Romantic relationships to long-term commitments or 'situationships', here's what the dating game of Gen Z looks like
The new generation's perspective towards dating is markedly different from how dating was viewed in the past. In the world of friendships, romantic relationships, long-term commitments and ‘situationships’, here's what the dating game of Gen Z looks like
Much like the Internet, the way we date has changed over the past decade where while the older generations would have to wait in hopes of meeting someone they might find attractive through chance encounters, friends or family, the existence of dating apps in 2023 means that you can scroll through thousands of potential matches in less than a minute. Naturally, with this 'love tech', the new generation's perspective towards dating is markedly different from how dating was viewed in the past and in many ways, it has made dating more intelligent and intentional among Gen Zs.
In an interview with HT Lifestyle, Able Joseph, Founder and CEO of House of Aisle, revealed what the dating game of Gen Z looks like:
• New-gen demands authenticity
Get-Z is honest, loud and proud about who they are. While "being yourself" might seem naïve or foolish, this generation believes it's better to be yourself early in relationships rather than tell little white lies to impress a date. Despite the risk of rejection, someone authentic shows a capacity to be honest – even when there might be a price to be paid.
• Redefining what it means to be single
Gen-Z's journey with self-love and setting personal boundaries has redefined what they seek out of dating entirely. For the newest generation of daters, being single is much more intentional than before. Gaining self-confidence and self-worth independently are prioritised over depending on a partner to fulfill those needs. While some older generations may jump from relationship to relationship to satisfy their need for companionship, the new generation understands that this may mean they are at a greater risk of falling for someone toxic. In the process of self-discovery, if something doesn't fit, this generation is comfortable just saying no.
• Emotional connection over a casual fling
Dating has become a rather delicate and complicated balance. Gen-Zs are over the 'hookup' phase and are finding new ways to satisfy dating needs that fit into their lives seamlessly. Having a deep emotional connection has taken centre stage in their relationship dynamics. Gen Z is open to mixing friendships, romantic relationships, long-term commitments or "situationships" and creating the perfect balance to meet their emotional and physical needs.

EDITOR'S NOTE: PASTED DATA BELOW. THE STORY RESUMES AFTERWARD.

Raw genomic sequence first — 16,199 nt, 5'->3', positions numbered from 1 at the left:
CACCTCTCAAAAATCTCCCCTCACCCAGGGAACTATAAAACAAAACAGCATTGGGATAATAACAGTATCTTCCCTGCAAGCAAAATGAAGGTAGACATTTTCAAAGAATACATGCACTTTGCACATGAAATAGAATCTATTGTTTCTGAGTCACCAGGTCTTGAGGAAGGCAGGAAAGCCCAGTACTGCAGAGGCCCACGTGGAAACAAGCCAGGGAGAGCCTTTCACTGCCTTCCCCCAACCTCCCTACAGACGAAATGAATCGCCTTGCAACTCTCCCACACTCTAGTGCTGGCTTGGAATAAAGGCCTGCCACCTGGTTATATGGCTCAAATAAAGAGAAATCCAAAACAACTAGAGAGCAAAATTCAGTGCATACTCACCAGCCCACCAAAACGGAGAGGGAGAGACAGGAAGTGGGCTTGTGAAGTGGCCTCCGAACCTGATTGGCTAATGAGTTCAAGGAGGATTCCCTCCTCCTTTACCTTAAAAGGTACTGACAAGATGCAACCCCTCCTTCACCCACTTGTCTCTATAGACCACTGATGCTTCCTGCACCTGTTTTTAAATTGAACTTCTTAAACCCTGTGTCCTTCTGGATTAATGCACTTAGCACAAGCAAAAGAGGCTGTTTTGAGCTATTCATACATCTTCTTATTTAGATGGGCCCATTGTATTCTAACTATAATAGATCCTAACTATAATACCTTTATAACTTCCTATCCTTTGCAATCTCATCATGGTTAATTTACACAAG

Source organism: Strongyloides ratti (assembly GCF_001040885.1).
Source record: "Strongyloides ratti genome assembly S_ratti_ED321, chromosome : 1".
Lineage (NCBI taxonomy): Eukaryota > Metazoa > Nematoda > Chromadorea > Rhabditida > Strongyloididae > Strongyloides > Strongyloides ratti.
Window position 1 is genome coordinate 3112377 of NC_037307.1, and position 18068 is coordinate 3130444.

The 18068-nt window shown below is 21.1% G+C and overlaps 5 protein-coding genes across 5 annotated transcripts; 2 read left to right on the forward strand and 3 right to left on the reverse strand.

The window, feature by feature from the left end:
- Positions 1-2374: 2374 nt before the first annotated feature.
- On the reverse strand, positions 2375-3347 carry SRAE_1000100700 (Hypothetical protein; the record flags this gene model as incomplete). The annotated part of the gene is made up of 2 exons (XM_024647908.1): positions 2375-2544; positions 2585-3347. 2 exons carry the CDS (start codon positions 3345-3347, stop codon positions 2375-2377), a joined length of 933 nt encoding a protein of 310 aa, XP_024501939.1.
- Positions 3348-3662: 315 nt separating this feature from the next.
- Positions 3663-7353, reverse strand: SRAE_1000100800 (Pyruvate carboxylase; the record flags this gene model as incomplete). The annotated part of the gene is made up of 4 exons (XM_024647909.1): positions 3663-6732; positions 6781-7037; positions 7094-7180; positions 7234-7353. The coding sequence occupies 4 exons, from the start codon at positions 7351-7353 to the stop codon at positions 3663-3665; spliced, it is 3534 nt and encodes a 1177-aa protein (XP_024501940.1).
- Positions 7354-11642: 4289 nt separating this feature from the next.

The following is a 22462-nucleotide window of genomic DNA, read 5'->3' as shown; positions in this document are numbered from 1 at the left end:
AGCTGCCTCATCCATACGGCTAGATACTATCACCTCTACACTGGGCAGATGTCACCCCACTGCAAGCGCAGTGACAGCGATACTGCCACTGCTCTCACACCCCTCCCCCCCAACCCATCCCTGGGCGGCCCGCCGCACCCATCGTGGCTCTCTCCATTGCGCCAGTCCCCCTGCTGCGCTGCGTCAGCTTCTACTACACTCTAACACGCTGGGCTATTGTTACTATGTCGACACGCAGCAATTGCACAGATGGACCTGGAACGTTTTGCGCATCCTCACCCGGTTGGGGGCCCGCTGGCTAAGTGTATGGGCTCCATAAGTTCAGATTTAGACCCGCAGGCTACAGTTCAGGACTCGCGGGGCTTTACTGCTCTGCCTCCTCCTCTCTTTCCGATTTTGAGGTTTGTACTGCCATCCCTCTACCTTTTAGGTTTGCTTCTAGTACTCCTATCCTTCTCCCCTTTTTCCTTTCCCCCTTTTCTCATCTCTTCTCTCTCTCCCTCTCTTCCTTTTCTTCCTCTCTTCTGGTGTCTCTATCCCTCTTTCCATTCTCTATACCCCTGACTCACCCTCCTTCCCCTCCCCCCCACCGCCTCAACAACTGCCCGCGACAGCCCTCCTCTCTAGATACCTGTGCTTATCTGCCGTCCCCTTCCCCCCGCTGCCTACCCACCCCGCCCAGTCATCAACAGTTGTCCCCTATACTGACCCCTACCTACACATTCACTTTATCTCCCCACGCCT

• Career and financial stability
A climate crisis, the global pandemic and an unstable economy have changed the way the younger generation views different parts of their personal lives. While the climate crisis has made them more pragmatic about their role in the planet's future, the pandemic helped them identify what was important. Likewise, the state of the economy means that young people are more involved in the search for professional and financial stability. As a result, Gen-Zs and millennials now place significant emphasis on the financial health of their romantic relationships. For this generation, finances must be completely transparent before a serious commitment.
Able Joseph pointed out, “As newer generations move into the dating bracket, the attitude towards relationships is slowly changing for the better. For the majority of people in their early twenties and late teens- now highly self-aware and compassionate - relationships are not as confusing, messy, or toxic as they once were. This generation knows what they want and how to make it happen. Gen-Z isn't relying on age-old dating traditions anymore—they are moving towards intelligent dating.”